Book Review: Alphabet to E-mail
Do U feel OK to write msgs NE way you pls? Or do you think that we should spend as much care and attention in the composition and writing of e-mail messages as we would writing notes with pen and paper? The very intangibility of electronic messages has created a situation in which the normal rules of written communication (historically much more formal than spoken language) have entered a new era.
Whilst some believe that no less effort should be made in e-mail communication, as many people apparently find it acceptable to write electronic notes, even to strangers, that are terse to the point of rudeness in the eyes of others. “Please” and “Thank you” are often lost to the sake of brevity and efficiency – something which this reporter, personally, finds quite disturbing on receipt of a message; yet judging from most of the messages in my inbox, I think I must be in the minority. The fact is that there are no rules, as yet and certainly no reference books that can offer guidance on e-mail etiquette. In the last five or ten years, society has embraced e-mail to an astonishing extent – yet nobody is quite sure exactly what it is, and how it should be used.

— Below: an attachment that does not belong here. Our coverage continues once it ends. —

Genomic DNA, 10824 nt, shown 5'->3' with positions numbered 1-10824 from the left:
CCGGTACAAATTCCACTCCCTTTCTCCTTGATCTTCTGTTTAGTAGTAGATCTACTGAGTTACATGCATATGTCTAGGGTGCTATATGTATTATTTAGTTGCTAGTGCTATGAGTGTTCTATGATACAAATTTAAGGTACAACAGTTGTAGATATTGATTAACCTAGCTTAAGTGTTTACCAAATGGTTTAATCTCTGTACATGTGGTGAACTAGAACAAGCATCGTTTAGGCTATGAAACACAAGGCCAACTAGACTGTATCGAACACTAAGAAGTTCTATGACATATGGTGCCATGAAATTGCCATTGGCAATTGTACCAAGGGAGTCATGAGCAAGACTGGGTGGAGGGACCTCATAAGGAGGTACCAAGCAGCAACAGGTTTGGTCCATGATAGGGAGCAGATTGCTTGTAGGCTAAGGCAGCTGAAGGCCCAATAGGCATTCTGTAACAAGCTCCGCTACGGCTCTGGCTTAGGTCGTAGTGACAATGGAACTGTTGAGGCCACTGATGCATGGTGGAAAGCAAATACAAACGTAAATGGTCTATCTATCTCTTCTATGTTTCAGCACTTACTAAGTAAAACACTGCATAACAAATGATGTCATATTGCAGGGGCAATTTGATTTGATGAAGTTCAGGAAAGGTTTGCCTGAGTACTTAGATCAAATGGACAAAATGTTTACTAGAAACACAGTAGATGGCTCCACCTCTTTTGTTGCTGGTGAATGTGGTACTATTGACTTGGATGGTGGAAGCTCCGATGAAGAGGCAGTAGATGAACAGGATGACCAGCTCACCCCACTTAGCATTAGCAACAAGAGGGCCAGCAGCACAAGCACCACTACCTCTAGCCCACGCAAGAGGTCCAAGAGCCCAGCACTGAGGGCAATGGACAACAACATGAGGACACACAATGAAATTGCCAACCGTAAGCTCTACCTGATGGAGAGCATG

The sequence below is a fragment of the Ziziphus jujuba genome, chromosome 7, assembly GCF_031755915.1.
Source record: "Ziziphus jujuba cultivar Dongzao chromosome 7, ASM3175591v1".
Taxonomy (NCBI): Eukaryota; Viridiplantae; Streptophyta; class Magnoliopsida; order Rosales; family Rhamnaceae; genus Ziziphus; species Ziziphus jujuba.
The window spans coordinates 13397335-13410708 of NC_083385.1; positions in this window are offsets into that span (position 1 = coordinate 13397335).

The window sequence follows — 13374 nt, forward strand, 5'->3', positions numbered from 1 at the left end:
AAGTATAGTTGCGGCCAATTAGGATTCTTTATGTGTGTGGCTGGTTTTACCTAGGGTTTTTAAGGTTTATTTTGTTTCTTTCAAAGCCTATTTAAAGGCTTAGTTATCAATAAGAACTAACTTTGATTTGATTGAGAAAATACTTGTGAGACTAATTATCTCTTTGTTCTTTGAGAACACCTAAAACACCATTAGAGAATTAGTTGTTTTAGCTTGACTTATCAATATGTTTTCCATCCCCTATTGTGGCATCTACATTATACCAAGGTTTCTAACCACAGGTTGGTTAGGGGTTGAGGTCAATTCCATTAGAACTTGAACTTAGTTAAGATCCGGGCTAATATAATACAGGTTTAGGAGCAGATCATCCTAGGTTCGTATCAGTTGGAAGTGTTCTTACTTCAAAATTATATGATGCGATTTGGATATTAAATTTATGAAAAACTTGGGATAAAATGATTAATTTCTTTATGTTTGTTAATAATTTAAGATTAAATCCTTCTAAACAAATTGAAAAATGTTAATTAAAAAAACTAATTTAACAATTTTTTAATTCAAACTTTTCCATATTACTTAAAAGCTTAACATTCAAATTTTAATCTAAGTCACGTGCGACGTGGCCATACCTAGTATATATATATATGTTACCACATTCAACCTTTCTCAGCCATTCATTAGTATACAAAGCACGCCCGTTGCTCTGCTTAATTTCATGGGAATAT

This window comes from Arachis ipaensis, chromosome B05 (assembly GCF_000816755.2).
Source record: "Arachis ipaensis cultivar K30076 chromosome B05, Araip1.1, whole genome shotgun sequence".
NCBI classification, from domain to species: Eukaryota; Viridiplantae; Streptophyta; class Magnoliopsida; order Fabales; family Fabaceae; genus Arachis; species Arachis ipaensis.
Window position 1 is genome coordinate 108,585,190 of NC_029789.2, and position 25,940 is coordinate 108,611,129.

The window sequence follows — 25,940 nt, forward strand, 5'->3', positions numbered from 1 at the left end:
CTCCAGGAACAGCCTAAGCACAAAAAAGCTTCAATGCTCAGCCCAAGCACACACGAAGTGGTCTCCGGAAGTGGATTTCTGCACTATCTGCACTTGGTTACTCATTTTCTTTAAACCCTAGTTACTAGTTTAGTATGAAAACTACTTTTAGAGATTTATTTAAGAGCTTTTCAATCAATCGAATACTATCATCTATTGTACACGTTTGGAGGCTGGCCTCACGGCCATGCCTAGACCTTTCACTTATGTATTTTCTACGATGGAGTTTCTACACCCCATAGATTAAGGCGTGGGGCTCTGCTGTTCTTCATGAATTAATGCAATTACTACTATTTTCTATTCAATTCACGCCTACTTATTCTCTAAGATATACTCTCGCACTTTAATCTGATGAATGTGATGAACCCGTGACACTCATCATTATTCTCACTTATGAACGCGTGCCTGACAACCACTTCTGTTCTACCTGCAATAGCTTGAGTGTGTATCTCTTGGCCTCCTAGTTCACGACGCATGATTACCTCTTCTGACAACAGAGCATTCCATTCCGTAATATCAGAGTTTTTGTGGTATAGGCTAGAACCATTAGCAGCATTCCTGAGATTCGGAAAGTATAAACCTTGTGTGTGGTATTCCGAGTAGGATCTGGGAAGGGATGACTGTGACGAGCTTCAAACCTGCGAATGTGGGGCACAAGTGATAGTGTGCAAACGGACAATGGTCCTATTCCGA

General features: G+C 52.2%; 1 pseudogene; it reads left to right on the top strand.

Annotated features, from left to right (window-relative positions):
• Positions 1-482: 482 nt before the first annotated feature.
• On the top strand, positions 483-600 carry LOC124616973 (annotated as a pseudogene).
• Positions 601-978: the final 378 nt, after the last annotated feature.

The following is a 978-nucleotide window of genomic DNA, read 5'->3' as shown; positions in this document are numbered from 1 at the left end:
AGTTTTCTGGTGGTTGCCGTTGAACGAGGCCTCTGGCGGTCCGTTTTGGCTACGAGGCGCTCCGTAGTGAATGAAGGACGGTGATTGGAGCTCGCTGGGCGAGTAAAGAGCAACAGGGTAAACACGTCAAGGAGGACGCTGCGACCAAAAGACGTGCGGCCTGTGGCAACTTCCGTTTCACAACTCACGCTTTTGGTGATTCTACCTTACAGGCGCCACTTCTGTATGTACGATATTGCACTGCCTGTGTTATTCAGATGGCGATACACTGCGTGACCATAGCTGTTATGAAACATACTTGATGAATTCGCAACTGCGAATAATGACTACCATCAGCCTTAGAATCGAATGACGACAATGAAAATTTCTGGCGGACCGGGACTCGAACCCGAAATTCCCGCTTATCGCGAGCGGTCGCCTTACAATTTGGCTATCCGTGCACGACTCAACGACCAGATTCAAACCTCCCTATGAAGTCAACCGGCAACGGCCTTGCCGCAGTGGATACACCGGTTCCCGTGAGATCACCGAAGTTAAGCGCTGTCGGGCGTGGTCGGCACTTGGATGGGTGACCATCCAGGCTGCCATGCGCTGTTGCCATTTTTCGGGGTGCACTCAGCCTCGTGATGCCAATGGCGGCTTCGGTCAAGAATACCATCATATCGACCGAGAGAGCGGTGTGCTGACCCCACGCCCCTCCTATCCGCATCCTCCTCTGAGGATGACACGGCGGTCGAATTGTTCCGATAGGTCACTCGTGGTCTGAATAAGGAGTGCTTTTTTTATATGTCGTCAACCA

So how did we get to this state of affairs? Naomi Baron has tried to tackle this very question, in this book which traces the development of written English through from the pre-printing press age to e-mail and instant messaging. Baron’s emphasis, as you might expect from a professor of Linguistics, is on writers’ style and the decreasing levels of formality used on the page (or screen). It’s an interesting read, and does a good job of trying to develop a coherent theory of how and why we have arrived at the ways in which we use the language today; but ultimately, she has no definite answers (the book’s last chapter is entitled “Why the Jury’s Still Out on E-mail”.)
Order it now (or if not now, perhaps L8R!) at amazon.com